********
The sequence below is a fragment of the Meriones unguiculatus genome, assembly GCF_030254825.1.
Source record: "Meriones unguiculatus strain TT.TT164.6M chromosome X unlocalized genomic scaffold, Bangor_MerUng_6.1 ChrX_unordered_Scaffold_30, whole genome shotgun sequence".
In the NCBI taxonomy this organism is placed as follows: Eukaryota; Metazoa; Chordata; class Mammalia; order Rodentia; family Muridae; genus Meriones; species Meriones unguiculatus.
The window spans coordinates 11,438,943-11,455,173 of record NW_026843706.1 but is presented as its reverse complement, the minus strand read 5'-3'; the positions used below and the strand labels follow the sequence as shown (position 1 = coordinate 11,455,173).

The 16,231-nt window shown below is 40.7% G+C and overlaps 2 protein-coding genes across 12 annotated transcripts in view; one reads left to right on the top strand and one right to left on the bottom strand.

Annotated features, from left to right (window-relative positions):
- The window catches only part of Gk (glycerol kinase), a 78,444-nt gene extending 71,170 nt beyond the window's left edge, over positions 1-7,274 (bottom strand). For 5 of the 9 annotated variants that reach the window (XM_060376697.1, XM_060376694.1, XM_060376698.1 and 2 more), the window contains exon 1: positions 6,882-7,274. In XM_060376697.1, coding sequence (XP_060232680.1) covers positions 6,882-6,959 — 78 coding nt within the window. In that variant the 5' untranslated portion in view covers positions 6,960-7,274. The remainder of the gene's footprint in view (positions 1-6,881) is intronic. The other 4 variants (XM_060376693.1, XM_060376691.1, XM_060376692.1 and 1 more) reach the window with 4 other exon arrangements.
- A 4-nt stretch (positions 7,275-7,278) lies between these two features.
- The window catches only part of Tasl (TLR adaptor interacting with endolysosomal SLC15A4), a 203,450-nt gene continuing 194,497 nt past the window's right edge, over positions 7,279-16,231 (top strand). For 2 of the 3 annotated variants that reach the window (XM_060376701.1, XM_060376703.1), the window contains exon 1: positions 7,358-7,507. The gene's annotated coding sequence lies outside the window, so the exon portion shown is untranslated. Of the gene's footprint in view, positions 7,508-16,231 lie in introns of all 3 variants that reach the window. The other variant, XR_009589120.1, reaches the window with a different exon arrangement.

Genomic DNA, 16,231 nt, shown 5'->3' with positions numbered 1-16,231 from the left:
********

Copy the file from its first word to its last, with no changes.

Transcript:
The sequence below is a fragment of the Meriones unguiculatus genome, assembly GCF_030254825.1.
Source record: "Meriones unguiculatus strain TT.TT164.6M chromosome X unlocalized genomic scaffold, Bangor_MerUng_6.1 ChrX_unordered_Scaffold_30, whole genome shotgun sequence".
In the NCBI taxonomy this organism is placed as follows: Eukaryota; Metazoa; Chordata; class Mammalia; order Rodentia; family Muridae; genus Meriones; species Meriones unguiculatus.
The window spans coordinates 11,438,943-11,455,173 of record NW_026843706.1 but is presented as its reverse complement, the minus strand read 5'-3'; the positions used below and the strand labels follow the sequence as shown (position 1 = coordinate 11,455,173).

The 16,231-nt window shown below is 40.7% G+C and overlaps 2 protein-coding genes across 12 annotated transcripts in view; one reads left to right on the top strand and one right to left on the bottom strand.

Annotated features, from left to right (window-relative positions):
- The window catches only part of Gk (glycerol kinase), a 78,444-nt gene extending 71,170 nt beyond the window's left edge, over positions 1-7,274 (bottom strand). For 5 of the 9 annotated variants that reach the window (XM_060376697.1, XM_060376694.1, XM_060376698.1 and 2 more), the window contains exon 1: positions 6,882-7,274. In XM_060376697.1, coding sequence (XP_060232680.1) covers positions 6,882-6,959 — 78 coding nt within the window. In that variant the 5' untranslated portion in view covers positions 6,960-7,274. The remainder of the gene's footprint in view (positions 1-6,881) is intronic. The other 4 variants (XM_060376693.1, XM_060376691.1, XM_060376692.1 and 1 more) reach the window with 4 other exon arrangements.
- A 4-nt stretch (positions 7,275-7,278) lies between these two features.
- The window catches only part of Tasl (TLR adaptor interacting with endolysosomal SLC15A4), a 203,450-nt gene continuing 194,497 nt past the window's right edge, over positions 7,279-16,231 (top strand). For 2 of the 3 annotated variants that reach the window (XM_060376701.1, XM_060376703.1), the window contains exon 1: positions 7,358-7,507. The gene's annotated coding sequence lies outside the window, so the exon portion shown is untranslated. Of the gene's footprint in view, positions 7,508-16,231 lie in introns of all 3 variants that reach the window. The other variant, XR_009589120.1, reaches the window with a different exon arrangement.

Genomic DNA, 16,231 nt, shown 5'->3' with positions numbered 1-16,231 from the left: